Decision: An employer did not renew an employee’s contract after it discovered allegations of serious sexual assault that had been made against him in a previous job, as well as complaints of a similar nature during his employment with the current employer. The employee had been dismissed from his previous employment at a college for gross misconduct following distribution of a photograph showing him simulating a sexual act with students. One of the students complained to the police of a serious sexual assault which was similar to the assault that had been reported to the current employer. After deciding on the fairness of the dismissal, the Employment Tribunal granted a permanent anonymity order. On appeal, the EAT set the order aside, finding that there was no legal basis for an anonymity order that lasted beyond the publication of the Tribunal’s decision. It considered the individual’s right to a private life but decided that a derogation from the principle of open justice could only be justified when strictly necessary to secure the proper administration of justice. In the EAT’s view, a permanent anonymity order was not necessary here as the public would be able to distinguish between an allegation and a finding of guilt. It also concluded that there was a public interest in naming the employee, so that other potential victims could come forward.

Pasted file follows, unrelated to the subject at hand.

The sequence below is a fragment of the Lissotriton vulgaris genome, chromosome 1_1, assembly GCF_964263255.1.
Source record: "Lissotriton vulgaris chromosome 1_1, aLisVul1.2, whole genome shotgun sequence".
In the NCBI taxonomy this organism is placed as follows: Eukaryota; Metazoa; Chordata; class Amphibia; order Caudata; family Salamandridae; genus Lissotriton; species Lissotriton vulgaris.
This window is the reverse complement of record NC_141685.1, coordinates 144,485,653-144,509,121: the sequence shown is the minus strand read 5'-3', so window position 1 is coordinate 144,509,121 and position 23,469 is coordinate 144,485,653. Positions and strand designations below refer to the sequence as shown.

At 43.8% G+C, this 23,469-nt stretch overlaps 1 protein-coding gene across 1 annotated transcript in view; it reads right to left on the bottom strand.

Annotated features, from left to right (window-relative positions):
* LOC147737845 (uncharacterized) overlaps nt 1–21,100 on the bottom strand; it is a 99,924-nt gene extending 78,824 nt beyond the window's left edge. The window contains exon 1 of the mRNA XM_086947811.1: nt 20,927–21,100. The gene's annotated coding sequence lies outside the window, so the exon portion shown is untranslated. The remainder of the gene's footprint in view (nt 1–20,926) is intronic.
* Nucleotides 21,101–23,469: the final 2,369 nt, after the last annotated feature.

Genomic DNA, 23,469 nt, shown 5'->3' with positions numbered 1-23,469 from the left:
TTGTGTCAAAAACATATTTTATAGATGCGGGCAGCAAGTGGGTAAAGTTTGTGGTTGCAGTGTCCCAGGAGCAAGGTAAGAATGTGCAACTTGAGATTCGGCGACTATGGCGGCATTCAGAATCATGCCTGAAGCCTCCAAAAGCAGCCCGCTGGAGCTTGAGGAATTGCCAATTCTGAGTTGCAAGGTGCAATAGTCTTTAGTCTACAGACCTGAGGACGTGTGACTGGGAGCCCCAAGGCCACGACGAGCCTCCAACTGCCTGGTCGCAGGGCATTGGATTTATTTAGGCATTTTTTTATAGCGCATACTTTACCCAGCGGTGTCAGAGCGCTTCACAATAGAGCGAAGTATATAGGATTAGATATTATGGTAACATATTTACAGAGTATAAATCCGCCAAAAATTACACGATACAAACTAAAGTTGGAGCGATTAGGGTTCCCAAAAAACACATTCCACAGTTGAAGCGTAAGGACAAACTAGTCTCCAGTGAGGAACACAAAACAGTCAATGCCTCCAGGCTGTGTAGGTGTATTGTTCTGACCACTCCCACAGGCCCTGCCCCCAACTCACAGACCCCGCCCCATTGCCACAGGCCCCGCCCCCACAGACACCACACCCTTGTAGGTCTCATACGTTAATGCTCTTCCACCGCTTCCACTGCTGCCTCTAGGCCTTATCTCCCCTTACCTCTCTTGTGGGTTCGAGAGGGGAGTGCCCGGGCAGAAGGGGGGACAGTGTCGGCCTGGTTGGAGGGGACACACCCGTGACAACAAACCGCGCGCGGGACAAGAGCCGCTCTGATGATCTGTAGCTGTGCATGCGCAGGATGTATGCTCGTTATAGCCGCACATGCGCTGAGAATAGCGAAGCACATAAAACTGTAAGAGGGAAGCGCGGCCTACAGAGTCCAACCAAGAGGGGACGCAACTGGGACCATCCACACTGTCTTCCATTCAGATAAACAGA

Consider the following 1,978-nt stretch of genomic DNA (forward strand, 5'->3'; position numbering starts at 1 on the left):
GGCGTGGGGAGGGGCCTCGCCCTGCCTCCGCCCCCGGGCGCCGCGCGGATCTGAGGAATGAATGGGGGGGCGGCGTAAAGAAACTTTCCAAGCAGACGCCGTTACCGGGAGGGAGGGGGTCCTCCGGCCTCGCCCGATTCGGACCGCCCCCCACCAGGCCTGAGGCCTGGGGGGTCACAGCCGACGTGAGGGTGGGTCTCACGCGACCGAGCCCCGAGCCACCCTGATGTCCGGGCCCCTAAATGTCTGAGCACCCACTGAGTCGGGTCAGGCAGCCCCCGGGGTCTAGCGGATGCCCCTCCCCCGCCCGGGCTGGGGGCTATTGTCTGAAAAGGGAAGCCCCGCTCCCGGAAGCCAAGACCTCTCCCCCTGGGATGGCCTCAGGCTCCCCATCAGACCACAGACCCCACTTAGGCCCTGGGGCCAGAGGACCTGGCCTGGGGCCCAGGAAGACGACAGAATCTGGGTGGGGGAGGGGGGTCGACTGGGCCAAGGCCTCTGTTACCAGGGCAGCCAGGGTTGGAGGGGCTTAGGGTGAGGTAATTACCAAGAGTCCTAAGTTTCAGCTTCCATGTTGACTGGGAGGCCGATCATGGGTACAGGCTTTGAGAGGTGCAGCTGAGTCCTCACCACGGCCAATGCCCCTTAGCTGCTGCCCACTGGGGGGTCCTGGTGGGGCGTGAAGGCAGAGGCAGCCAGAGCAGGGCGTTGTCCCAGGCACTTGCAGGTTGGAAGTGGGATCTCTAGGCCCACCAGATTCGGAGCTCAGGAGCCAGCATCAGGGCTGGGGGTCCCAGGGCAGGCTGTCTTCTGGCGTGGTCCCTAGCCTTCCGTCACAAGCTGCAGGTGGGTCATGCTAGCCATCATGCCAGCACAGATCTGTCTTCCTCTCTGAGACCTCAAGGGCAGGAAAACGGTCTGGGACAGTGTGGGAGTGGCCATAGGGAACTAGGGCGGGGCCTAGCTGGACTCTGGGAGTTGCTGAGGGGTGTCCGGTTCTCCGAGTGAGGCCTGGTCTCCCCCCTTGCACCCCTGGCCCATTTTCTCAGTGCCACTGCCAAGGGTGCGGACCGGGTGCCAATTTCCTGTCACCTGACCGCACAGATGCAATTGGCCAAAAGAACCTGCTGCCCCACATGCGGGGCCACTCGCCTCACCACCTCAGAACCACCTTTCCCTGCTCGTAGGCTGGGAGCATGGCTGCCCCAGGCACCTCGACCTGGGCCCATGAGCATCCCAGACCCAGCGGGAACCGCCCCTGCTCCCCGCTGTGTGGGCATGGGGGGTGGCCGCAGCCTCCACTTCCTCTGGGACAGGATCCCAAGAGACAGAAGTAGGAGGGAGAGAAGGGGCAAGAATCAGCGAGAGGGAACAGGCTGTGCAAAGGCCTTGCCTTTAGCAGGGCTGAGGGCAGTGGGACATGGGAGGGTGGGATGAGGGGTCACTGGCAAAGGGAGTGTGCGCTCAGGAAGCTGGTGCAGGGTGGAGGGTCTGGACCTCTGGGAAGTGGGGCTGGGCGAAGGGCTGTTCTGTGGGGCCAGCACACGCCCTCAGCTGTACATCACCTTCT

Impact: The decision shows the reluctance on the part of the courts to overturn the principle of open justice despite issues of a sensitive nature being made public. Employers should consider this emphasis in relation to any material made public in the claim form or its defence. It should be borne in mind that any information presented to the Tribunal could make its way into the public domain.
British Broadcasting Corporation v Roden